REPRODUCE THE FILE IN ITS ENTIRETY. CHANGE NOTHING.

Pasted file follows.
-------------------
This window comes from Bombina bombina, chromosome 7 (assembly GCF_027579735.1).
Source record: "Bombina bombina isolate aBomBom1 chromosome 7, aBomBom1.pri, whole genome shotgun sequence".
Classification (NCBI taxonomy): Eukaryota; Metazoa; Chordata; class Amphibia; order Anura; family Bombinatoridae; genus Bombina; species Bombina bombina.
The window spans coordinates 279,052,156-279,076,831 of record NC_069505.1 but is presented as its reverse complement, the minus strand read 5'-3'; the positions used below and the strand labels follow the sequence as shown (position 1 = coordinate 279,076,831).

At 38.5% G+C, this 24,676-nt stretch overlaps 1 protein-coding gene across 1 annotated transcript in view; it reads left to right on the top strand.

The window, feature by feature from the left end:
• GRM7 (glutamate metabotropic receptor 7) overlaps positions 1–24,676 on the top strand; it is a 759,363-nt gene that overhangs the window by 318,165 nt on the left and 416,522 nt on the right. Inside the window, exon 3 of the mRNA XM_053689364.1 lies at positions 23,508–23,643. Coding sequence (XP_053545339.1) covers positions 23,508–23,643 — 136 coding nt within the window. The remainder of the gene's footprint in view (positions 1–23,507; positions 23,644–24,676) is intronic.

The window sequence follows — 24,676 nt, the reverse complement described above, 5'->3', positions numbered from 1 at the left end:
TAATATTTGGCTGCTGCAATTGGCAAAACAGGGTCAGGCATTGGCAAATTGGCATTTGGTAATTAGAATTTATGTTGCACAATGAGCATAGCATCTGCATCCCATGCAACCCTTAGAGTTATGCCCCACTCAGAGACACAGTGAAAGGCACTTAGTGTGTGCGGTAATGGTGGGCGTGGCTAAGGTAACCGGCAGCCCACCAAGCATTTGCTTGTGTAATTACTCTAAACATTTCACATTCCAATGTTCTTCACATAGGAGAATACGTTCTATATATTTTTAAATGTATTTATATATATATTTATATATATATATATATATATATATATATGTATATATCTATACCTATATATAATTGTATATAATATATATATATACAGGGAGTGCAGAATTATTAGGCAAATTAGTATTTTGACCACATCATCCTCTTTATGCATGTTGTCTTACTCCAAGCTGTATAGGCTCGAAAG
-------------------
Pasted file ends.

This window comes from Bombina bombina, chromosome 7 (assembly GCF_027579735.1).
Source record: "Bombina bombina isolate aBomBom1 chromosome 7, aBomBom1.pri, whole genome shotgun sequence".
Classification (NCBI taxonomy): Eukaryota; Metazoa; Chordata; class Amphibia; order Anura; family Bombinatoridae; genus Bombina; species Bombina bombina.
The window spans coordinates 279,052,156-279,076,831 of record NC_069505.1 but is presented as its reverse complement, the minus strand read 5'-3'; the positions used below and the strand labels follow the sequence as shown (position 1 = coordinate 279,076,831).

At 38.5% G+C, this 24,676-nt stretch overlaps 1 protein-coding gene across 1 annotated transcript in view; it reads left to right on the top strand.

The window, feature by feature from the left end:
• GRM7 (glutamate metabotropic receptor 7) overlaps positions 1–24,676 on the top strand; it is a 759,363-nt gene that overhangs the window by 318,165 nt on the left and 416,522 nt on the right. Inside the window, exon 3 of the mRNA XM_053689364.1 lies at positions 23,508–23,643. Coding sequence (XP_053545339.1) covers positions 23,508–23,643 — 136 coding nt within the window. The remainder of the gene's footprint in view (positions 1–23,507; positions 23,644–24,676) is intronic.

The window sequence follows — 24,676 nt, the reverse complement described above, 5'->3', positions numbered from 1 at the left end:
TAATATTTGGCTGCTGCAATTGGCAAAACAGGGTCAGGCATTGGCAAATTGGCATTTGGTAATTAGAATTTATGTTGCACAATGAGCATAGCATCTGCATCCCATGCAACCCTTAGAGTTATGCCCCACTCAGAGACACAGTGAAAGGCACTTAGTGTGTGCGGTAATGGTGGGCGTGGCTAAGGTAACCGGCAGCCCACCAAGCATTTGCTTGTGTAATTACTCTAAACATTTCACATTCCAATGTTCTTCACATAGGAGAATACGTTCTATATATTTTTAAATGTATTTATATATATATTTATATATATATATATATATATATATATATGTATATATCTATACCTATATATAATTGTATATAATATATATATATACAGGGAGTGCAGAATTATTAGGCAAATTAGTATTTTGACCACATCATCCTCTTTATGCATGTTGTCTTACTCCAAGCTGTATAGGCTCGAAAG